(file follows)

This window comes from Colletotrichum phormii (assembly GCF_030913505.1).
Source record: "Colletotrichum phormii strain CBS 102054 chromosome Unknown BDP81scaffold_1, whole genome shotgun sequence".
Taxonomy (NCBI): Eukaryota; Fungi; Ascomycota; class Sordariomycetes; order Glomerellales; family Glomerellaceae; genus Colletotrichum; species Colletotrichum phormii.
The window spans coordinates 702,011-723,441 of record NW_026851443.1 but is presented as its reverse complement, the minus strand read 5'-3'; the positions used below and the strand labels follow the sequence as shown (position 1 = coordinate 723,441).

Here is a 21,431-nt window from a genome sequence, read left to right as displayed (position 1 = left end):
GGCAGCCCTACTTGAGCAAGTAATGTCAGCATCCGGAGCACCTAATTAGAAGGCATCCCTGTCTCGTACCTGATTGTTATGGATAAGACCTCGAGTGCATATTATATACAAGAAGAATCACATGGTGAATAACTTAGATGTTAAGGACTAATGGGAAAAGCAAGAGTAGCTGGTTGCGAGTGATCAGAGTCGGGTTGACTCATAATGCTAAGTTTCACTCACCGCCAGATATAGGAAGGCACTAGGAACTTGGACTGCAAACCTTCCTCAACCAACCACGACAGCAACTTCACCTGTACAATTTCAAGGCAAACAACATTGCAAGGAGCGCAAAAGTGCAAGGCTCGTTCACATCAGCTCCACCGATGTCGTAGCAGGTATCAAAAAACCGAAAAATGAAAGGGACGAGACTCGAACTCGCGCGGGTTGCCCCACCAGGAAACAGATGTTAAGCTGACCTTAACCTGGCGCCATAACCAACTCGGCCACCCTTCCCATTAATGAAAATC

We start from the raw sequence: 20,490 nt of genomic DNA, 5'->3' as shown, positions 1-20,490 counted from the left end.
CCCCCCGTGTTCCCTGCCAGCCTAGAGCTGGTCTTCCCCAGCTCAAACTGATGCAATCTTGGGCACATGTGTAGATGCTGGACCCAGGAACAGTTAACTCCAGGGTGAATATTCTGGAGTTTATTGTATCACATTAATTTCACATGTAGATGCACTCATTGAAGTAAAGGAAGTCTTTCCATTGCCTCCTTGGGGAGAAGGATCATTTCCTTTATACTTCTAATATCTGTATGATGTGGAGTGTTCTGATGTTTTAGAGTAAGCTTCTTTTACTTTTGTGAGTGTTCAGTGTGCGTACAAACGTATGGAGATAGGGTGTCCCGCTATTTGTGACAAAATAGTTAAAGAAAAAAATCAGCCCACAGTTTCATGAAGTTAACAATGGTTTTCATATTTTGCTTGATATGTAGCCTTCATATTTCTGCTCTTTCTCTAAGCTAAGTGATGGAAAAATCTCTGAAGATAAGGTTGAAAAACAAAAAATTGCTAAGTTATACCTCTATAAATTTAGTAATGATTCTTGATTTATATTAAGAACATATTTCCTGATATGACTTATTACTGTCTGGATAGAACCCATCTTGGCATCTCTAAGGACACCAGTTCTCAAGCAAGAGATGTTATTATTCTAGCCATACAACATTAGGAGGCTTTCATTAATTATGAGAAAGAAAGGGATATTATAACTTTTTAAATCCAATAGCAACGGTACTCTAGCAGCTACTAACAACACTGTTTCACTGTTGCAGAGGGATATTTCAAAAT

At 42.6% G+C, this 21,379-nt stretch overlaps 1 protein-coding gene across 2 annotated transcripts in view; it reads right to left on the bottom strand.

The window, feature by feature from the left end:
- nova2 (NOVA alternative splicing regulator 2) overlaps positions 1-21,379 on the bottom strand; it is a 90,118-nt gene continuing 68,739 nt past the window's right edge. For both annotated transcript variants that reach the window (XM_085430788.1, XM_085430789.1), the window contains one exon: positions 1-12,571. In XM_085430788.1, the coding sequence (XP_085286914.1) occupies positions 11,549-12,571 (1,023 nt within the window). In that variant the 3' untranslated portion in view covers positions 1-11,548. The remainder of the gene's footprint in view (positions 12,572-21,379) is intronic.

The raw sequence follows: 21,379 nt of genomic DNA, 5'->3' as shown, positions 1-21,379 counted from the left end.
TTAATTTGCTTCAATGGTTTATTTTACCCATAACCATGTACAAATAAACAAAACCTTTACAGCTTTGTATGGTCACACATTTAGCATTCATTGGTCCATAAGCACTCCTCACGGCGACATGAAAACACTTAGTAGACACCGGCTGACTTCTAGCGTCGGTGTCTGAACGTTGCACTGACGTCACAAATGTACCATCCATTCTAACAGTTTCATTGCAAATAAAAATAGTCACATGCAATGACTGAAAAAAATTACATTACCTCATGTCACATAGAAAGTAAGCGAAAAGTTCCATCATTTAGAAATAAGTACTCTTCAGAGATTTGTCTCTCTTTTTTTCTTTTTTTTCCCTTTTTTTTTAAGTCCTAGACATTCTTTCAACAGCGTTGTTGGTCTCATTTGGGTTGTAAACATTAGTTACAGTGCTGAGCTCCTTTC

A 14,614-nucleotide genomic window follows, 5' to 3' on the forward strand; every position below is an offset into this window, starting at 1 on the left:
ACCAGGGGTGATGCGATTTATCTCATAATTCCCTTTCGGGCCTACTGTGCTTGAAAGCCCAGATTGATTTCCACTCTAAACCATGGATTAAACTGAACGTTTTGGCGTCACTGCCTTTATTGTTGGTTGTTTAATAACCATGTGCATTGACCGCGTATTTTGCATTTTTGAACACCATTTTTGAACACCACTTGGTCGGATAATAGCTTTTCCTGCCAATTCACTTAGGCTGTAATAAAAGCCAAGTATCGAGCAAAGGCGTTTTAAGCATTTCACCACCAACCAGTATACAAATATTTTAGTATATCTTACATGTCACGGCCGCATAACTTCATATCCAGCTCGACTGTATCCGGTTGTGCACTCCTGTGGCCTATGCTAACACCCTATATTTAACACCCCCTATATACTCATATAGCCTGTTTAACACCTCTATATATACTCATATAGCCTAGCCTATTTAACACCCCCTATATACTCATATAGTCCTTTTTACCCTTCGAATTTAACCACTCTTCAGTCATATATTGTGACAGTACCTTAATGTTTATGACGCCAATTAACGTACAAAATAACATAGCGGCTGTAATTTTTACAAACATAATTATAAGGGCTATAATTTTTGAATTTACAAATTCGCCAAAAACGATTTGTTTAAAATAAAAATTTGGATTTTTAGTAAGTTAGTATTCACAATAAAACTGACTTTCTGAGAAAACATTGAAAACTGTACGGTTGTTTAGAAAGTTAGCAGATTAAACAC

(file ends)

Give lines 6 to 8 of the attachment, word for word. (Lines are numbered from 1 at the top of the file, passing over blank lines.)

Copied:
GGCAGCCCTACTTGAGCAAGTAATGTCAGCATCCGGAGCACCTAATTAGAAGGCATCCCTGTCTCGTACCTGATTGTTATGGATAAGACCTCGAGTGCATATTATATACAAGAAGAATCACATGGTGAATAACTTAGATGTTAAGGACTAATGGGAAAAGCAAGAGTAGCTGGTTGCGAGTGATCAGAGTCGGGTTGACTCATAATGCTAAGTTTCACTCACCGCCAGATATAGGAAGGCACTAGGAACTTGGACTGCAAACCTTCCTCAACCAACCACGACAGCAACTTCACCTGTACAATTTCAAGGCAAACAACATTGCAAGGAGCGCAAAAGTGCAAGGCTCGTTCACATCAGCTCCACCGATGTCGTAGCAGGTATCAAAAAACCGAAAAATGAAAGGGACGAGACTCGAACTCGCGCGGGTTGCCCCACCAGGAAACAGATGTTAAGCTGACCTTAACCTGGCGCCATAACCAACTCGGCCACCCTTCCCATTAATGAAAATC

We start from the raw sequence: 20,490 nt of genomic DNA, 5'->3' as shown, positions 1-20,490 counted from the left end.
CCCCCCGTGTTCCCTGCCAGCCTAGAGCTGGTCTTCCCCAGCTCAAACTGATGCAATCTTGGGCACATGTGTAGATGCTGGACCCAGGAACAGTTAACTCCAGGGTGAATATTCTGGAGTTTATTGTATCACATTAATTTCACATGTAGATGCACTCATTGAAGTAAAGGAAGTCTTTCCATTGCCTCCTTGGGGAGAAGGATCATTTCCTTTATACTTCTAATATCTGTATGATGTGGAGTGTTCTGATGTTTTAGAGTAAGCTTCTTTTACTTTTGTGAGTGTTCAGTGTGCGTACAAACGTATGGAGATAGGGTGTCCCGCTATTTGTGACAAAATAGTTAAAGAAAAAAATCAGCCCACAGTTTCATGAAGTTAACAATGGTTTTCATATTTTGCTTGATATGTAGCCTTCATATTTCTGCTCTTTCTCTAAGCTAAGTGATGGAAAAATCTCTGAAGATAAGGTTGAAAAACAAAAAATTGCTAAGTTATACCTCTATAAATTTAGTAATGATTCTTGATTTATATTAAGAACATATTTCCTGATATGACTTATTACTGTCTGGATAGAACCCATCTTGGCATCTCTAAGGACACCAGTTCTCAAGCAAGAGATGTTATTATTCTAGCCATACAACATTAGGAGGCTTTCATTAATTATGAGAAAGAAAGGGATATTATAACTTTTTAAATCCAATAGCAACGGTACTCTAGCAGCTACTAACAACACTGTTTCACTGTTGCAGAGGGATATTTCAAAAT